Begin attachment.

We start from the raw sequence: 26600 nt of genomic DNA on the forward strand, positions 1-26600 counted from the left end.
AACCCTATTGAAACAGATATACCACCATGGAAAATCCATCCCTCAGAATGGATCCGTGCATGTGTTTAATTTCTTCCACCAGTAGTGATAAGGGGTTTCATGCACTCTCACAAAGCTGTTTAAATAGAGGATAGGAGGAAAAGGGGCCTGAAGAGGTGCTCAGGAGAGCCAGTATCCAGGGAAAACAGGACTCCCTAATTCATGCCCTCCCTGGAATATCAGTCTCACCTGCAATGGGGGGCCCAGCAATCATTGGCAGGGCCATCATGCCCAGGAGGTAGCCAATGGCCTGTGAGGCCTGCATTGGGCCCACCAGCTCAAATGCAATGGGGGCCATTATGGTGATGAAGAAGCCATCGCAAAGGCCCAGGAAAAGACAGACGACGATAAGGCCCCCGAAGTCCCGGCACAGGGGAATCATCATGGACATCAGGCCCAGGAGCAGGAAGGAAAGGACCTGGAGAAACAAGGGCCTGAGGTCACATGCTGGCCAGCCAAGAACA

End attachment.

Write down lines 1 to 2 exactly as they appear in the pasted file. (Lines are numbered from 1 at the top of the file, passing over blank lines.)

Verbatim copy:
We start from the raw sequence: 26600 nt of genomic DNA on the forward strand, positions 1-26600 counted from the left end.
AACCCTATTGAAACAGATATACCACCATGGAAAATCCATCCCTCAGAATGGATCCGTGCATGTGTTTAATTTCTTCCACCAGTAGTGATAAGGGGTTTCATGCACTCTCACAAAGCTGTTTAAATAGAGGATAGGAGGAAAAGGGGCCTGAAGAGGTGCTCAGGAGAGCCAGTATCCAGGGAAAACAGGACTCCCTAATTCATGCCCTCCCTGGAATATCAGTCTCACCTGCAATGGGGGGCCCAGCAATCATTGGCAGGGCCATCATGCCCAGGAGGTAGCCAATGGCCTGTGAGGCCTGCATTGGGCCCACCAGCTCAAATGCAATGGGGGCCATTATGGTGATGAAGAAGCCATCGCAAAGGCCCAGGAAAAGACAGACGACGATAAGGCCCCCGAAGTCCCGGCACAGGGGAATCATCATGGACATCAGGCCCAGGAGCAGGAAGGAAAGGACCTGGAGAAACAAGGGCCTGAGGTCACATGCTGGCCAGCCAAGAACA